Life-saving Australian discovery helps combat antibiotic resistance

20/07/2022 | 3 mins

Researchers have found a new method that can detect the presence of a bacterial infection and determine which antibiotics would be most effective for treatment in less than five hours, instead of days. 

A team from the Harry Perkins Institute of Medical Research, The University of Western Australia and PathWest Laboratory Medicine WA including Perth renal physician, Dr Aron Chakera and UWA Forrest Prospect Fellow, Dr Kieran Mulroney,  developed the faster, more effective process to confirm infections and find the most effective treatment. 

“The established method involves growing bacteria from a patient sample then applying different antibiotics to see which are effective,” Dr Mulroney said.

“Patients with serious infections cannot wait the several days it can take to return antibiotic test results. Consequently, the patient's doctor has to rely on a best guess, 'one-size-fits-all', antibiotic choice to treat patients. 

“The biggest problem with prescribing broad-spectrum antibiotics is that it encourages some bacteria to become resistant to the antibiotics.” 

The new method, published in the international medical journal The Lancet eBiomedicine, can predict which antibiotics will be effective to treat an infection with 96.9 per cent accuracy.

Dr Mulroney said the team has developed a two-step process that gave doctors evidence that enabled them to select the right antibiotic.

“First, we developed a test to confirm if the cause of the patient’s serious illness is a bacterial infection. This test takes 30 minutes, rather than  one to two days,” Dr Mulroney said.

“Once a patient has a confirmed bacterial infection, we then expose the bacteria to different types of antibiotics in the laboratory. Using a device that measures hundreds of thousands of individual bacteria in just a few seconds, the research team can detect the damage antibiotics cause to bacteria, and then use this information to confirm which antibiotic will be an effective treatment.”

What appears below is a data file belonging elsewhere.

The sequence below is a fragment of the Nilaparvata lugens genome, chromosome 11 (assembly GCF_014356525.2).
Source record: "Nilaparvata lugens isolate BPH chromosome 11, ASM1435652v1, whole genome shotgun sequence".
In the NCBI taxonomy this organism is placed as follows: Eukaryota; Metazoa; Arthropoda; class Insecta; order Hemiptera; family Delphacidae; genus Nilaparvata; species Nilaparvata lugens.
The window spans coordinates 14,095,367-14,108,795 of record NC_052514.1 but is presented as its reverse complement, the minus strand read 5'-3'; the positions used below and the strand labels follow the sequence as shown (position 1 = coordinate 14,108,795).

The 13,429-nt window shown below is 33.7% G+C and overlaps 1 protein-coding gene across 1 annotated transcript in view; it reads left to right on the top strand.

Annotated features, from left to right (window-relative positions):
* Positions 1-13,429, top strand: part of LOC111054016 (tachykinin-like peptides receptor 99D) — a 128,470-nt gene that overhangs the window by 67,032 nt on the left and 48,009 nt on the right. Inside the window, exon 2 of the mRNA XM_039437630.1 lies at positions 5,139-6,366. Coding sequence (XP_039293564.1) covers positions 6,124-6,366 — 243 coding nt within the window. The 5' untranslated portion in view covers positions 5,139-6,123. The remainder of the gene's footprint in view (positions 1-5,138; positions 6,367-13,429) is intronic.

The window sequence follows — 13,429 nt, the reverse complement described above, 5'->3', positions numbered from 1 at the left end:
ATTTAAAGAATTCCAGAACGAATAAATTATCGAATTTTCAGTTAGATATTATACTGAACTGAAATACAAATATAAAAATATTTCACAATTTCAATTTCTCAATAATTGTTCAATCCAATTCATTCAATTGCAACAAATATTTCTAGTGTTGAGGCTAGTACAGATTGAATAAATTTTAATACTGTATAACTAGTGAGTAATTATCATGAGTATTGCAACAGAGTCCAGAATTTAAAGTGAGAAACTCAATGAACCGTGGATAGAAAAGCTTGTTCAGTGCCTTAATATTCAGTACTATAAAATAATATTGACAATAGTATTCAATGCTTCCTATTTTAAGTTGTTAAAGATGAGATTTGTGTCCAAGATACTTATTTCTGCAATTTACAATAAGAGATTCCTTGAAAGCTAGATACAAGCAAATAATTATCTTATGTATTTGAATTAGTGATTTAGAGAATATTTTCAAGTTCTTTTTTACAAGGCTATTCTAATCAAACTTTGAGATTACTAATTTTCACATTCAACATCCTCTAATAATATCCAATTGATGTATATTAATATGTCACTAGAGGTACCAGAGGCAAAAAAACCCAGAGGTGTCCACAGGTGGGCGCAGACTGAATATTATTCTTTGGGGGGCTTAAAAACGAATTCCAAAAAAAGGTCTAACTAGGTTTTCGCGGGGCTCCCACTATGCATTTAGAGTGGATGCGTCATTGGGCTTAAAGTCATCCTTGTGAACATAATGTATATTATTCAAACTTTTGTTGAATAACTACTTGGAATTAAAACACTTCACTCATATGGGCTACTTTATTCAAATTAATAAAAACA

Sir Charles Gairdner Hospital renal physician Dr Chakera said for patients with chronic illnesses the discovery would be potentially life-saving. 

“As a renal physician I treat patients with end-stage kidney disease who need to be in hospitals or clinics for several hours a week connected to dialysis machines,” Dr Chakera said.

“Many could manage their own dialysis using a surgically implanted catheter, which actually has better outcomes, is far less costly and is more satisfying for patients, but the ever-present fear of infection from the catheter deters many from choosing it.

“This new test would give confidence to patients and their treating doctors.”

WA Country Health Service Translation Fellow, Dr Tim Inglis saw the method develop from its earliest test tube observations into a robust clinical laboratory method with a broad range of applications. 

“The time and effort it takes to produce accurate antibiotic test results make this technique very attractive to busy clinical laboratories,” Dr Inglis said. 

“Even in the most advanced health systems, hospital patients risk bacterial infection through trauma wounds, surgery sites, breathing machines and indwelling catheters. This can lead to pneumonia, urinary tract, abdominal and bloodstream infections," Dr Inglis said.

Applying the research team's new technology to these infections is expected to transform how quickly and effectively patients are treated.


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